Who: The UK Information Commissioner
Where: Direct Marketing Association conference, London
When: February 2013
Law stated as at: 8 February 2013
Christopher Graham, former Director General of the Advertising Standards Authority and now UK Information Commissioner, gave the keynote address at the Direct Marketing Association’s “Data Protection 2013″ conference.
The event was largely given over to proposed reforms of the EU Data Protection Directive and in his presentation, the Commissioner pulled no punches when it came to how he recommended the DM industry contributed to the process of finalising the legislation as it made its way through the Brussels law making process.
His first tip was to behave responsibly when it came to data protection and to be aware that the EU legal system recognised data protection as a fundamental right. This contrasted for instance with the US, where data privacy was simply a consumer protection issue.
DM industry should support data regulators
It would also help ward off over-strict data law reforms, he continued, if the DM industry showed an attitude of support towards data regulators, rather than criticising their efforts.
For example ICO had been accused of all sorts of things in its efforts to implement and enforce new cookie laws, he said, when a calmer and more rational approach to ICO’s efforts and the efforts of other regulators in this space would be much more likely to change minds amongst those involved in the Brussels legislative process.
Responsible behaviour, he went on, included not being “tricky” with consumers when it came to handling their personal information, as today, consumers were much more aware and questioning.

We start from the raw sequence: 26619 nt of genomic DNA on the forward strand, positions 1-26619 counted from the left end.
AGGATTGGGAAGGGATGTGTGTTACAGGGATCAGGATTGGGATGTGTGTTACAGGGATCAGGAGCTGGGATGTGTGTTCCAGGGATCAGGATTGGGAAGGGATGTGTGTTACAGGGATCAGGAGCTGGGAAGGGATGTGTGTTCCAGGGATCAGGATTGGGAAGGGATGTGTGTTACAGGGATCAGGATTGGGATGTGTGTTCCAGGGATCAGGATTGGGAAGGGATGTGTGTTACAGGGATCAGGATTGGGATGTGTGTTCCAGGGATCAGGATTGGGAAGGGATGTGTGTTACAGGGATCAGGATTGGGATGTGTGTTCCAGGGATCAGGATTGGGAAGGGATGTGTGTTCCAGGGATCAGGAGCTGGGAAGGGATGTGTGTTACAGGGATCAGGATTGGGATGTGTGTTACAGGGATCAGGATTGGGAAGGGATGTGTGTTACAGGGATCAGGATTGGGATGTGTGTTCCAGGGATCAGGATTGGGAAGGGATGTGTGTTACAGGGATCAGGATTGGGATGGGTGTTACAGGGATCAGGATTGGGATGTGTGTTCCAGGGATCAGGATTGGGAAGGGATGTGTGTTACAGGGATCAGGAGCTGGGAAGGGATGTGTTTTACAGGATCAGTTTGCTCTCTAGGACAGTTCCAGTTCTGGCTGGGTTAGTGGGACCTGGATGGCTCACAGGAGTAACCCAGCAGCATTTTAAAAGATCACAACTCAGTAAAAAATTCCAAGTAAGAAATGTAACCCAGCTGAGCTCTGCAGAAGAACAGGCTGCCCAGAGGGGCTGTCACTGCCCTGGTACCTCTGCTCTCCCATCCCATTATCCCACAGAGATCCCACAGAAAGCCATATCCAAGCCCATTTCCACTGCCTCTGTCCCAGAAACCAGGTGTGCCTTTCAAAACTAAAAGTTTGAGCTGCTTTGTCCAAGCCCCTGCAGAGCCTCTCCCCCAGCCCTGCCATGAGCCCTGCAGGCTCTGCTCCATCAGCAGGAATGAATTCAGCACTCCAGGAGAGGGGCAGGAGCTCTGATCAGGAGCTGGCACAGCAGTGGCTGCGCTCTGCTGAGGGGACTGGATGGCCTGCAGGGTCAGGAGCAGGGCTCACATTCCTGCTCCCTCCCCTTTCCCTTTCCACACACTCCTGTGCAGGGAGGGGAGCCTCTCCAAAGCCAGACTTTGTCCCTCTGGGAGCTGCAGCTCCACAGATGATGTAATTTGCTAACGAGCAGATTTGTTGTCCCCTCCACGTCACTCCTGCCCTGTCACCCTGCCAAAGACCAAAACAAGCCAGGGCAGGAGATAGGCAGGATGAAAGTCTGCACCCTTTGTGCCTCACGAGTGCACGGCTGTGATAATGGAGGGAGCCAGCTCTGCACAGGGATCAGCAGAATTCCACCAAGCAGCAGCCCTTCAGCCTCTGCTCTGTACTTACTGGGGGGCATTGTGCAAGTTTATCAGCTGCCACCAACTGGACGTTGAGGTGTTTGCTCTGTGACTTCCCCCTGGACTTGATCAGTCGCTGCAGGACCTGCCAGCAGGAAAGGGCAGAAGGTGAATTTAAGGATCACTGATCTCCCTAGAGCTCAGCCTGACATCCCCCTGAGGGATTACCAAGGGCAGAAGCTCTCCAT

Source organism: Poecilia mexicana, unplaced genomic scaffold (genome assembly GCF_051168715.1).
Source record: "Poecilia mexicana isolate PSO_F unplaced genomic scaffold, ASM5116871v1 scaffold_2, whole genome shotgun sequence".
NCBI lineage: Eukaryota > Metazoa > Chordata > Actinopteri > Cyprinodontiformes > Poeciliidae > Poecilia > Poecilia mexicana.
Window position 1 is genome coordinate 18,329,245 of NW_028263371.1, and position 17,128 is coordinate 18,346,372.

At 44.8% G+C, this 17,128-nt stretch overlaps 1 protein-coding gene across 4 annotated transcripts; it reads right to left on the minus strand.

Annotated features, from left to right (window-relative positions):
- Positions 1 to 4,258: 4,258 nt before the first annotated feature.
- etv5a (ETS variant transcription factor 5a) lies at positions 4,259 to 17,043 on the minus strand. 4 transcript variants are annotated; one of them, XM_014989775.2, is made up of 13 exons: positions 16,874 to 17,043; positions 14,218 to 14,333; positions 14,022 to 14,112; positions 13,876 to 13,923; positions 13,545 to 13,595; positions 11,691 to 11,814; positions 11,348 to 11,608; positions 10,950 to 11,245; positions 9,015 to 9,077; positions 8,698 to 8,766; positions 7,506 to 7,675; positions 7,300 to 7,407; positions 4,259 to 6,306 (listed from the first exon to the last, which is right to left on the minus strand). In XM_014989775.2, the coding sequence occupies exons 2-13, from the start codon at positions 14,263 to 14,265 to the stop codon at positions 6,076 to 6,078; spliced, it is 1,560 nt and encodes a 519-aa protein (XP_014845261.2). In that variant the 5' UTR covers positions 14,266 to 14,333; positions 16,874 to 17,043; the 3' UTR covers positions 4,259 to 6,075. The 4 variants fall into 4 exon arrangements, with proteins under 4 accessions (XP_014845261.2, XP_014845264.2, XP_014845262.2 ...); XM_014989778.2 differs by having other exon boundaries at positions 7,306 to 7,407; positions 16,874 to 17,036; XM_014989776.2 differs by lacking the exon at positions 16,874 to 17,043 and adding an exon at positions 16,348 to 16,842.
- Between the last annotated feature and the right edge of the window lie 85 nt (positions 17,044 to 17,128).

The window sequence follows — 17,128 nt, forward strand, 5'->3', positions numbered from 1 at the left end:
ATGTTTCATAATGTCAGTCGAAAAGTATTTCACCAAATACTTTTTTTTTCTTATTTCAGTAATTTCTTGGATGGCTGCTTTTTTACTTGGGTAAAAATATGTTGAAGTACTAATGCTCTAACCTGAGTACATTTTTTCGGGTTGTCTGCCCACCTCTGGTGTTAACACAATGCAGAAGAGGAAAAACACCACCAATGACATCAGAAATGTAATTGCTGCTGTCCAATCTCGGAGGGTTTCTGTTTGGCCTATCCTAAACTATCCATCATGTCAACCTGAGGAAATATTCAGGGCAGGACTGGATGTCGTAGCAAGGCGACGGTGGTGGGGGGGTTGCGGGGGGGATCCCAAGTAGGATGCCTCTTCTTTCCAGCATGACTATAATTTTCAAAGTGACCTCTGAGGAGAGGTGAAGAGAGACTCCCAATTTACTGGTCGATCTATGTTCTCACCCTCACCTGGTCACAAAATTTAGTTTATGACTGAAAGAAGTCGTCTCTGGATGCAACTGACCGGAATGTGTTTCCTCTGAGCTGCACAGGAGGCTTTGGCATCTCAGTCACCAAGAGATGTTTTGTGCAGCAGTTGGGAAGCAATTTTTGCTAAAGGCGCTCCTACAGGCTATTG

Any hoped-for softening of the current draft Data Protection Regulation would not be achieved, he emphasised, by the DM industry adopting an attitude of defiance. Practitioners had to accept that long gone were the days when you could take consumers’ personal data and do what you liked with it.
No whingeing about “the end of marketing”
Therefore the industry must engage constructively with regulators and law makers. Cries of “It’ll be the end of marketing as we know it” would simply not wash. A more positive contribution to the process would be much more likely to produce results, such as suggesting specific changes to the current drafting, backed by calm and rational arguments.
Why this matters:
With potential opt-in for all marketing channels, bans on profiling and list trading and a new, “explicit” ingredient for any meaningful consent, the DM industry must certainly be on its mettle in its lobbying efforts, so the Commissioner’s words are timely, with a crucial vote due in leading committee in April 2013 and a plenary vote slated for the end of 2013.
The DMA is doing all it can both at grass roots by providing its members with a lobbying tool kit and through FEDMA in Brussels.
Time will tell whether these efforts and those of key actors such as ICO, which has openly expressed deep reservations with many of the proposals, bear fruit.